Workplace injuries related to ergonomics which lead to Musculoskeletal Disorders (MSD) are among the most frequently reported cause of lost or restricted work time. According to the Bureau of Labor Statistics, MSD cases account for 1/3 of all worker injury cases in the US. More importantly, MSDs caused by workplace ergonomic issues can severely impact a worker’s quality of life. This week we will look at what MSDs are, ergonomic risk factors, personal risk factors, and controlling these risk factors to keep employees safe.
Monday – Musculoskeletal Disorders (MSD)
Poor workplace ergonomics can be a contributing factor to causing or aggravating musculoskeletal disorders, although there could be many other factors as well. In general, musculoskeletal disorders are injuries of the muscles, nerves, blood vessels, ligaments, and tendons that could lead to permanent persistent pain and physical limitations. The rest of the week, we will focus on identifying risk factors and discussing prevention methods to help avoid these conditions.
Tuesday – Ergonomic Risk Factors
Workplace ergonomic risk factors such as awkward postures, excessive forces, and high task repetition, especially when combined, place workers at increased risk of developing MSD. When a high percentage of workers are experiencing pain and discomfort, there’s a good chance an ergonomic improvement opportunity exists.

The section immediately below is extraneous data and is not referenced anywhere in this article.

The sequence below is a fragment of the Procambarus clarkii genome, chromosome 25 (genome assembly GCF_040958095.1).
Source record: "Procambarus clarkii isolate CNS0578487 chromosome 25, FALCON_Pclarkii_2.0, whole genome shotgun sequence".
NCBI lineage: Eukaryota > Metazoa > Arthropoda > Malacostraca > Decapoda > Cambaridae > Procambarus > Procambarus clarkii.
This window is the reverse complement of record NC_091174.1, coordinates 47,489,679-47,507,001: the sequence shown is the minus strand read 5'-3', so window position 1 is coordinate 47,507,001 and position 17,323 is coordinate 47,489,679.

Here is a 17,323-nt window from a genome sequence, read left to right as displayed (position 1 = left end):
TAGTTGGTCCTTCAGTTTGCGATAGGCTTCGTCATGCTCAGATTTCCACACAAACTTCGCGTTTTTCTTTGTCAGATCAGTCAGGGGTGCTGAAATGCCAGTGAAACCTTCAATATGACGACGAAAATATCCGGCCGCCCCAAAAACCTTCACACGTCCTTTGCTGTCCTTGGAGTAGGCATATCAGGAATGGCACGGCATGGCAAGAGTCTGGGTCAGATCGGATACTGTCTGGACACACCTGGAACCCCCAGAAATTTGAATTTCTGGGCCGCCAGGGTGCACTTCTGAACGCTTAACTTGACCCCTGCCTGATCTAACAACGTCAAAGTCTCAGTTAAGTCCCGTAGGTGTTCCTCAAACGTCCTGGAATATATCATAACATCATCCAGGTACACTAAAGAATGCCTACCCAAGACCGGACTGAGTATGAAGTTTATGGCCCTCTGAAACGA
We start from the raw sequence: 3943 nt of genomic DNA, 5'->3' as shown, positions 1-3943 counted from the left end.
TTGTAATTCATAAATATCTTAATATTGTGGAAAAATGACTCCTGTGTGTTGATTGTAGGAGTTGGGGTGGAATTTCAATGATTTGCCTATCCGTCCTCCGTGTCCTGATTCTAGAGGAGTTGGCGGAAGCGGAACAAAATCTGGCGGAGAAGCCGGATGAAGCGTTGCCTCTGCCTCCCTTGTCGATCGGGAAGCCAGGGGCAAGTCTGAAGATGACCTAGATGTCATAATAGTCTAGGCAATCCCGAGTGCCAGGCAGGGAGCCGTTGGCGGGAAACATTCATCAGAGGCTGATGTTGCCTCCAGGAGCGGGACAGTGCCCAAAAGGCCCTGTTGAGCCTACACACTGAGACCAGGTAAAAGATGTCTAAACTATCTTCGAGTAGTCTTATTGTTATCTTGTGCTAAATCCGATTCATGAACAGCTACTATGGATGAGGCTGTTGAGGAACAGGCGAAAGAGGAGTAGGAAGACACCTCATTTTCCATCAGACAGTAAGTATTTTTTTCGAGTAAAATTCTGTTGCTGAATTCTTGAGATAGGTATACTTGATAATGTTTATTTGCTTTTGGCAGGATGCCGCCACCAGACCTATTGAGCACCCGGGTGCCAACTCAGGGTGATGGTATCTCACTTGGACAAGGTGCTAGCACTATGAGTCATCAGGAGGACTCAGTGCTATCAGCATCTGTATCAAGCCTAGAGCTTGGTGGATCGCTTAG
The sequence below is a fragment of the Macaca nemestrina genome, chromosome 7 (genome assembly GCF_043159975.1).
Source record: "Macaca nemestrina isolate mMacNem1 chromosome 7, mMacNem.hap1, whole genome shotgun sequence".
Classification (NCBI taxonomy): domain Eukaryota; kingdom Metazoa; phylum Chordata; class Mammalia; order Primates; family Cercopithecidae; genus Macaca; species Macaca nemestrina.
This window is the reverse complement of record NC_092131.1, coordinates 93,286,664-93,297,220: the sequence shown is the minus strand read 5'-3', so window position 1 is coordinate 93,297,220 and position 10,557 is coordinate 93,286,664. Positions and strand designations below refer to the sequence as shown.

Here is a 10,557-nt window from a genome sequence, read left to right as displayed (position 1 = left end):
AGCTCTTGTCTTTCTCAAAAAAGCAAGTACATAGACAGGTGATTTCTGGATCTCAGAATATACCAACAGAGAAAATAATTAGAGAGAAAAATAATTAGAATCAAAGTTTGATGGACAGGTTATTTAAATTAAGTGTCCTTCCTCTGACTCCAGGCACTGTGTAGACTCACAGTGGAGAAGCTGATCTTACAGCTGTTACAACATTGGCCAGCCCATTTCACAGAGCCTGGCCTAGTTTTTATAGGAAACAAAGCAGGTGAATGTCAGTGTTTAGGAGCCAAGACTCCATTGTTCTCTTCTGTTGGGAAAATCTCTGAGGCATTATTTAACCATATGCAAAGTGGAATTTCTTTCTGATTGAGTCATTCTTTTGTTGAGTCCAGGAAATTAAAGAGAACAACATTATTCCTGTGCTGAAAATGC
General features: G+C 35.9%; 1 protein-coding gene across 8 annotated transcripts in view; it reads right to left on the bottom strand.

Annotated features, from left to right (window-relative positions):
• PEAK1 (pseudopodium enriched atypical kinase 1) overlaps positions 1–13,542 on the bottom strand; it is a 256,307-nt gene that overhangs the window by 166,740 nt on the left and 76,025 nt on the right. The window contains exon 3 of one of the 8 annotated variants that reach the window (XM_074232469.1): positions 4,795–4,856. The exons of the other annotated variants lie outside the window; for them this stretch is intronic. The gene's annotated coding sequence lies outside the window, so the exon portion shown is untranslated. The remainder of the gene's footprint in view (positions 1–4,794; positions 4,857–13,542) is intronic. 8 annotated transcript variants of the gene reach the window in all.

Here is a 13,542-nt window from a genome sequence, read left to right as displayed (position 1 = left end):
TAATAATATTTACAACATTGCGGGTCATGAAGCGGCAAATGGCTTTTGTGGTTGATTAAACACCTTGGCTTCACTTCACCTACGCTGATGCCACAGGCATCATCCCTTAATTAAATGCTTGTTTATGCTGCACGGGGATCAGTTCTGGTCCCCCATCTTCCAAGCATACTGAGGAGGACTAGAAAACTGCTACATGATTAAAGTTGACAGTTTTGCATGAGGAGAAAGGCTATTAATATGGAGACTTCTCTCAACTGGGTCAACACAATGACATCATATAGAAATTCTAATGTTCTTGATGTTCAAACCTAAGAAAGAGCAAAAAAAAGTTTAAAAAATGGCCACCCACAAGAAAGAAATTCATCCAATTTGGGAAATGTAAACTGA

Wednesday – Individual Risk Factors
It’s also important to recognize that not everyone with ergonomic exposures at work develops an MSD, and not everyone that develops an MSD is exposed to ergonomic risk factors at work. In most cases, individual risk factors such as poor work practices, poor physical fitness levels, and poor health habits play a significant part in the development of an MSD.
Thursday – Prevention
Musculoskeletal disorders occur when exposure to risk factors, such as those we discussed earlier this week, causes excessive fatigue, and does not allow your body to fully recover. In order to avoid MSDs, you must control the risk factors to allow proper recovery from fatigue. The good news is, there are many steps your organization can take right away to address these issues.
- Ergonomic controls:
- Train employees on identifying risk factors
- Report early signs of these risk factors
- Develop improved techniques and tools to reduce these factors
- Individual controls:
- Warm-up for work
- Stay fit and healthy
- Use good workplace practices and techniques
Friday – Open Discussion
This week has provided a broad overview of musculoskeletal disorders, risk factors and prevention methods. We’ve barely scraped the surface of addressing workplace ergonomics but hopefully this will spark some production discussions. Here are a few questions to get things started.
- Do you feel you could identify an ergonomic risk in your workplace?
- Do you currently have an ergonomic risk in your daily duties?
- What suggestions do you have on how to reduce the risks?
CLICK HERE TO DOWNLOAD A PDF VERSION OF THIS SAFETY BRIEF
Tags: ergonomics , safetybrief , workplacesafety ,